The biggest controversy of this year’s SONscreen seemed to be the use of the word “vagina” in one of the films that was screened. Edgar Momplaisir, who made the film Heaven that was screened at the festival, and is about to graduate with a degree in film and television from Pacific Union College, had this to say about his experience at SONscreen and about the discussion of anatomy:
Thanks to the wonderful PR department at my school, Raphael Jimenez, Michael Feldbush (both of whom are recent Film & Television alumni) and I got to attend the festival in Tennessee. Since we arrived a day late to the festival, all three of our films were screened on the same night; two of the films, mine and Raphael’s, were screened in the same block. This meant that we all shared a Q&A session together.
I had been very worried that my film would not be well received by the home crowd, so after our films screened and we were called up to the front, I remember anticipating that people would bombard me with questions about the content and overall message of my film.
Much to my surprise, no one really said anything about my film. There were some basic questions about location and how I shot it, but none of the “backlash” that I had anticipated.
On the other hand, Raphael’s film, which didn’t even cross my mind in terms of “controversy” was followed by some unexpectedly hostile feedback.
To give you the proper context, Raphael’s film, The Waiting Room, follows a terminally ill school teacher who is pushed into being more confident and hopeful about his situation after a few run-ins with a blunt, eccentric fellow cancer patient. After first reading the script, I playfully mocked Raphael for the film’s light, Sunday-afternoon movie vibe. To me, the film would surely be one of the more acceptable pieces. This was a film that could easily be screened at an Adventist film festival with its mix of light humor, melodrama, and a moral lesson in courage. Apparently, some people disagreed.
In a small fragment of a scene, our protagonist makes a face showing discomfort after the patient he is forced to share the waiting room with mentions her ovarian cancer. The patient responds to his discomfort by then saying the word “vagina” repeatedly, finding it silly that a grown man would be so uncomfortable with a perfectly natural word.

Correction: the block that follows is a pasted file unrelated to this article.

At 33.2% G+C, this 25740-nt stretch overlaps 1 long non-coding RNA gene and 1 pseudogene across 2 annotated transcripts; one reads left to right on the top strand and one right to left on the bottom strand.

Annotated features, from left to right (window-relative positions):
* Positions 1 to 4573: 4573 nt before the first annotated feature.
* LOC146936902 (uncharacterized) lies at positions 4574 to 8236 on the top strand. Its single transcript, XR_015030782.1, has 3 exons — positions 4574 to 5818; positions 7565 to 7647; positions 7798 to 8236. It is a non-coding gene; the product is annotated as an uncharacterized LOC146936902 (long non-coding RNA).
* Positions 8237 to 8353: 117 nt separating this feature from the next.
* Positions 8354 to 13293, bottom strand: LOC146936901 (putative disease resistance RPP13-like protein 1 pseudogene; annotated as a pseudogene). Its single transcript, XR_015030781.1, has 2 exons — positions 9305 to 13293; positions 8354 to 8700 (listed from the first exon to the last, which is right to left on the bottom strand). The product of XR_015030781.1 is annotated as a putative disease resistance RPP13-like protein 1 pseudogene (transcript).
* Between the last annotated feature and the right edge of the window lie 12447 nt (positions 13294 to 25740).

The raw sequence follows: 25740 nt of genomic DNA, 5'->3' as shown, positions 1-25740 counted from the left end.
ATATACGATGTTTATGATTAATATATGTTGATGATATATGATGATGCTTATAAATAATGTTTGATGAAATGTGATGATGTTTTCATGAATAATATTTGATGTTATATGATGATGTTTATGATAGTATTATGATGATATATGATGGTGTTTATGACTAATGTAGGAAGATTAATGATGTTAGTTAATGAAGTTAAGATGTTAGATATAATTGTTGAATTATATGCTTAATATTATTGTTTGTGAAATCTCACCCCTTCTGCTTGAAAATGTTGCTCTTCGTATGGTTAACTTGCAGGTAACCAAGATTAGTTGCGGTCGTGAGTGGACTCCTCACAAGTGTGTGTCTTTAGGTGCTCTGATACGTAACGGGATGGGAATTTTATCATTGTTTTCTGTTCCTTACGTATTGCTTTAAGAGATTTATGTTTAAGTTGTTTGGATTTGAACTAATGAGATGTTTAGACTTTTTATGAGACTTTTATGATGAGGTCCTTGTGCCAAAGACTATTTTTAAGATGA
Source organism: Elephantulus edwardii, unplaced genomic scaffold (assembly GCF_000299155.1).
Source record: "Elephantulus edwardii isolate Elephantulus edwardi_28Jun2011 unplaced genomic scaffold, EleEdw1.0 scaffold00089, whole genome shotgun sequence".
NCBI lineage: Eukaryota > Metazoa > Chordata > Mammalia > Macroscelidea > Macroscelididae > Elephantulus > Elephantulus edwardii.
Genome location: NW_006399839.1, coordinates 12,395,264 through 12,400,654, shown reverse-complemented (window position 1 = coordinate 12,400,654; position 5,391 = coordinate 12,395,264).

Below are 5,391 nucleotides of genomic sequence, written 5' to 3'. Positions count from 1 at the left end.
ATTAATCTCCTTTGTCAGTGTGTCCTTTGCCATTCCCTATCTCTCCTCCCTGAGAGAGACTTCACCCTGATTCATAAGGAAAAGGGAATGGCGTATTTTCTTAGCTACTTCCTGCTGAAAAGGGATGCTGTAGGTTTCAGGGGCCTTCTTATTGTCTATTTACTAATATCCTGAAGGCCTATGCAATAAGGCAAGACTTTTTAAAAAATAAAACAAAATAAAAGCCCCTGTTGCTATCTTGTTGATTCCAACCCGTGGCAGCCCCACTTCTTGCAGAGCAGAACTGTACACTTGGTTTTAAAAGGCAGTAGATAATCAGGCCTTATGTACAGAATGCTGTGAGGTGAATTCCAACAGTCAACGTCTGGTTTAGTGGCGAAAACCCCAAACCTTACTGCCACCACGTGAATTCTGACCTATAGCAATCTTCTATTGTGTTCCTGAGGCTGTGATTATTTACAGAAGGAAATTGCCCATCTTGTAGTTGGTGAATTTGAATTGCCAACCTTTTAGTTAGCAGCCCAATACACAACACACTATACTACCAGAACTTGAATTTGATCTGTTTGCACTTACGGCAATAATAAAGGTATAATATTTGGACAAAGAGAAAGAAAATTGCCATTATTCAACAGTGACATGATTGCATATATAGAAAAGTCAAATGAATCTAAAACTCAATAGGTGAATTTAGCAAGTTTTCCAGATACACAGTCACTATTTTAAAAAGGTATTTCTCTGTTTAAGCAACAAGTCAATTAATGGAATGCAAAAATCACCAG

Oh, the irony that would follow. One overzealous crowd member questioned Raphael’s Adventist faith, saying that the graphic nature of the dialogue in the film was too much for her to bear and took her out of the film. I was completely dumbfounded. I seriously thought she was joking. But it seemed that she genuinely believed Raphael’s use of the word “vagina” to be blue humor — obviously misinterpreting the commentary on how a woman can’t discuss her anatomy without judgement. Was this 30-second clip in the film really enough to dismiss the strong, earnest message at the core of the entire piece?
Momplaisir says that he feels very disillusioned over the fate of The Record Keeper, the Great Controversy-inspired web series that was recently cancelled by the General Conference. He says he has spent a lot of time struggling over the question: “Can I appease my Adventist background and community while still creating work that I feel truthfully expresses who I am?”
Here is how Momplaisir answers that question:
To be quite honest, I was very disappointed in my experience at SONscreen. I walked away feeling that the Adventist church I see isn’t ready for narrative storytelling. It isn’t ready for stories that challenge our preconceived notions of the world. It isn’t willing to remain current with what’s actually happening to this generation — at least not authentically.
So in answering my earlier question of whether it was possible to create work that could be both acceptable to my Adventist community and honest to myself, given my experiences at this year’s SONscreen, I would say no. I have come to the conclusion that I cannot truthfully express what I perceive to be the problems of my generation in a way that wouldn’t “betray” my Adventist heritage.